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Contaminated Cargo Ship Raises Fresh Concerns

30 July, 2004
Contaminated cargo ship raises fresh concerns

Green MP Sue Kedgley said today that the identification of the likely source of lead-poisoning in a shipment of corn from China has been a positive development, but it exposed further serious questions over the safety of our food imports.

Ms Kedgley, the Green Party's Food Safety spokesperson, said it was extraordinary that basic food staples are being shipped around the world in the same holds that previously contained heavy metals and called for regulations to be tightened and monitoring introduced to ensure that this could not happen again.

"It's shocking to think that a huge shipment of a staple food was packed into holds that had previously carried lead," said Ms Kedgley.

"The lead-contamination scare has exposed our current regulations and quality controls as lax and inadequate. The fact that the lead was picked up by accident raises serious questions as to whether contamination of this kind has happened before.

"If we are to persist with importing basic foods from all over the world we need to ensure it is carried in dedicated food carriers - or at least keep the shipping of heavy metals and other hazardous chemicals completely separate from ships that carry food," she said.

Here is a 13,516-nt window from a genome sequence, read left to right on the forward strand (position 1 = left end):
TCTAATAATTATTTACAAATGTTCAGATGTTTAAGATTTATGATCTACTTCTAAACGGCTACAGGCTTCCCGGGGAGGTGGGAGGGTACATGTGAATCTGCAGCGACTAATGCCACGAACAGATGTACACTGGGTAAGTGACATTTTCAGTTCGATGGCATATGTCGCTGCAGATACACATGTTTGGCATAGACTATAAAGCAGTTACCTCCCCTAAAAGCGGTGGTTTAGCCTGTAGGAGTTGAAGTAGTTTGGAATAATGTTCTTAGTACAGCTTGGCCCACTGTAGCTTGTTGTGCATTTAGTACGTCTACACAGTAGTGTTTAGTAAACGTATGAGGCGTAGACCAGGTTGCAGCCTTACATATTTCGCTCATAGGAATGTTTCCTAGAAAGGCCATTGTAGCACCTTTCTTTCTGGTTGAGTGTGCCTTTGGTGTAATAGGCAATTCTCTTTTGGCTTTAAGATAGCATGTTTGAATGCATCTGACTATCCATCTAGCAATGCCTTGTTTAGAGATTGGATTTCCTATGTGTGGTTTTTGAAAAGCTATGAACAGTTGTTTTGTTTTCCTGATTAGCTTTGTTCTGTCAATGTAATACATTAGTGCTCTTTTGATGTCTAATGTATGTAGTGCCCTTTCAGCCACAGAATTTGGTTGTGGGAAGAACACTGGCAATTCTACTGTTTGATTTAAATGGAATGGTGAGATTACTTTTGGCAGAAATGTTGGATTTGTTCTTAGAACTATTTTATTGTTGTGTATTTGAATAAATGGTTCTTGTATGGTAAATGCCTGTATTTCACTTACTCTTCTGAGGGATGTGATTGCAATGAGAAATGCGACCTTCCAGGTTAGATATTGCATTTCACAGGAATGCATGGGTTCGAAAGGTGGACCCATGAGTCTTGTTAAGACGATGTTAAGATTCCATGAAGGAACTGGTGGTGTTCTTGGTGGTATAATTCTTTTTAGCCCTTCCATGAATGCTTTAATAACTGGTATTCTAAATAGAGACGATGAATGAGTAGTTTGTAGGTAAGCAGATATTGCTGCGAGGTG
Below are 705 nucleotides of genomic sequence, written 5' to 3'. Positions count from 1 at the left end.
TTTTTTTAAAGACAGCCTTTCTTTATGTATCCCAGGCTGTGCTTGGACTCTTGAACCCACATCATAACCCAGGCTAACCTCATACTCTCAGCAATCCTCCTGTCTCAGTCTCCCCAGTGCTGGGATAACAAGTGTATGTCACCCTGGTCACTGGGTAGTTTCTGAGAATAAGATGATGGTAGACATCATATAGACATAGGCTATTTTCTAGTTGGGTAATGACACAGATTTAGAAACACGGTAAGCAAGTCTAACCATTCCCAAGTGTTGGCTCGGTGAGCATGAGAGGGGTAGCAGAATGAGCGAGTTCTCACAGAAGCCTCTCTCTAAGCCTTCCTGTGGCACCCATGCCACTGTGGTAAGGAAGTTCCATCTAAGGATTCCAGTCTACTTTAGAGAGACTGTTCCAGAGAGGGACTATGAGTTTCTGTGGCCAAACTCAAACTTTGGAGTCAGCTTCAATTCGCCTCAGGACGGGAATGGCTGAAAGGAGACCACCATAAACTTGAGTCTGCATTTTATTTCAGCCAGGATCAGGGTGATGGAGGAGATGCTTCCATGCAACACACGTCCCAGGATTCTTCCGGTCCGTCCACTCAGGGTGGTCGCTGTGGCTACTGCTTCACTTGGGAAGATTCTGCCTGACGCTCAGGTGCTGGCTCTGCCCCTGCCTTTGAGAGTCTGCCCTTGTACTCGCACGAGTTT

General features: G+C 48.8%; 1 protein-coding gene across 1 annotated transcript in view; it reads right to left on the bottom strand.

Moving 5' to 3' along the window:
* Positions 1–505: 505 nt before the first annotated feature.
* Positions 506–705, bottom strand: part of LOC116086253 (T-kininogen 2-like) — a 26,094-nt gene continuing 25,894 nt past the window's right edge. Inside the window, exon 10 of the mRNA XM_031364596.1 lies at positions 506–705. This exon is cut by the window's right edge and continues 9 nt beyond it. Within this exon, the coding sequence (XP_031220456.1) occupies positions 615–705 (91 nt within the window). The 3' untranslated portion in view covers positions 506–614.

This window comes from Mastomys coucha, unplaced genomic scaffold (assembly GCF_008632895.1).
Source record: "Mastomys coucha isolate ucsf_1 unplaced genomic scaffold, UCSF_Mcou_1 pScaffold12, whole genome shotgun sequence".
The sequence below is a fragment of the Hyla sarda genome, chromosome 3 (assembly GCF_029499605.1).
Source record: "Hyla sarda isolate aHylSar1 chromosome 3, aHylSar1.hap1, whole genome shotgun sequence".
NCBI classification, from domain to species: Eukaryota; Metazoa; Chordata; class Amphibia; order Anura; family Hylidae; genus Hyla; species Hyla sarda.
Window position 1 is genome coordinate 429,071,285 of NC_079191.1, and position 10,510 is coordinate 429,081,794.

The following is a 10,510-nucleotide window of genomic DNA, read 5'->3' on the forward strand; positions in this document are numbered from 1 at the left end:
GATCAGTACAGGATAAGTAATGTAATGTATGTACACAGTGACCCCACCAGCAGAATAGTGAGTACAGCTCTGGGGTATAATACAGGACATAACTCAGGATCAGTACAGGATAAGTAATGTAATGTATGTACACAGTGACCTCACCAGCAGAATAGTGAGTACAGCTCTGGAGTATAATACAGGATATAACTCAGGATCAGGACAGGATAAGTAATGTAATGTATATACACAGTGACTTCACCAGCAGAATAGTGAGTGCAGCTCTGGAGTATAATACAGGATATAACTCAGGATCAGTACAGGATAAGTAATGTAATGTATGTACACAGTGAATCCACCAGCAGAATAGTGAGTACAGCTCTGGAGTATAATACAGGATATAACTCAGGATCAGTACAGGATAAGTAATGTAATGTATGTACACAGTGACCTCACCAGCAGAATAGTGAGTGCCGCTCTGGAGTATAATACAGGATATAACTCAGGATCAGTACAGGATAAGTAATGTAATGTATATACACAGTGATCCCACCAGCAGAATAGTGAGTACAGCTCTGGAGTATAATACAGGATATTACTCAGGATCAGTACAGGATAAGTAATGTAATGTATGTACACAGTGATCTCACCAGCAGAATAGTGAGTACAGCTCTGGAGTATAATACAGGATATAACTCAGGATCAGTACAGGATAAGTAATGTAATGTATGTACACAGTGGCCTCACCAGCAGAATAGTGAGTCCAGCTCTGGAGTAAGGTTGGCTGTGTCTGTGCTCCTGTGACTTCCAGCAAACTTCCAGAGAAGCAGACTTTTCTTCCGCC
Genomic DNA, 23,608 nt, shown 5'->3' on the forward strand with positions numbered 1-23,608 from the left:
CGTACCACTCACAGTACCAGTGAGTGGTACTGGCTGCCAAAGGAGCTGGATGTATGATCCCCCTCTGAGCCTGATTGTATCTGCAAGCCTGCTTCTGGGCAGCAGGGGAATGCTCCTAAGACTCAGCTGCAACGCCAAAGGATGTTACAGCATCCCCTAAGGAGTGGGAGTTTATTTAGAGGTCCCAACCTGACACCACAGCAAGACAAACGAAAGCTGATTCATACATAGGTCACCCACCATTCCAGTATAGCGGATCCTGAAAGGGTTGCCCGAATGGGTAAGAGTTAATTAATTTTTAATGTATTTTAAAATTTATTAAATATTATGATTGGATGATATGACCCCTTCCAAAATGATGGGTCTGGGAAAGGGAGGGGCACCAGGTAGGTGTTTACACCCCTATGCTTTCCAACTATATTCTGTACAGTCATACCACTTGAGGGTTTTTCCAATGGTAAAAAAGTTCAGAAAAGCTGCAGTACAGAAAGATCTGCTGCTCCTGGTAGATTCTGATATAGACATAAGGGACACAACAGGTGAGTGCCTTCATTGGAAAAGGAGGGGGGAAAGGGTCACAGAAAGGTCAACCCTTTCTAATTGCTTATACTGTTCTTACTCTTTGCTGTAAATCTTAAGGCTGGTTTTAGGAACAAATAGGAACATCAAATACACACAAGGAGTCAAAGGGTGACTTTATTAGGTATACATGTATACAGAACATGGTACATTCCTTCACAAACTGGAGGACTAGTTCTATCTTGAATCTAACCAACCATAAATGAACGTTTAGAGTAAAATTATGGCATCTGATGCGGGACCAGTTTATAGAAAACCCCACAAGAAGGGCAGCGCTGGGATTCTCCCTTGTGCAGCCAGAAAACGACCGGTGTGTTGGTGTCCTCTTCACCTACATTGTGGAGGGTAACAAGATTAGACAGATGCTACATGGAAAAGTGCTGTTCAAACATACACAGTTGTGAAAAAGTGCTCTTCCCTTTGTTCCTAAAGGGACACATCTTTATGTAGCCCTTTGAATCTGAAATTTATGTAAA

"We also need to ensure random checking of all imported produce to ensure it does not contain illegal heavy metal or pesticide contamination."

Ms Kedgley asked the Food Safety Authority to explain what happened to the other corn that was in the shipment. "At first the FSA told us that only 45 tonnes were affected. Then they told us another two batches of 45 tonnes were also contaminated. But this was from a shipment of 6000 tonnes.

"How do we know the rest of this shipment and other shipments, weren't similarly contaminated? Has the authority tested all the remaining corn in that 6000 tonne shipment?" she asked.

Ms Kedgley repeated her call for the FSA and Food Safety Minister Annette King to reveal the names of the other products that contained lead-contaminated cornflour. "So far we are only aware of four products out of 30 that were contaminated," said Ms Kedgley. "Surely consumers have the right to know so we can make up our own minds on whether we want to eat them.

"The Minister said on Tuesday that lead-contaminated products would be named 'in the next day or so' but yesterday Associate Minister Damian O'Connor, refused to release them. "His refusal to do so is damaging the credibility of all other products containing cornflour because many anxious consumers will be avoiding them," said Ms Kedgley. "It is also denying consumers their basic right to know."

ENDS

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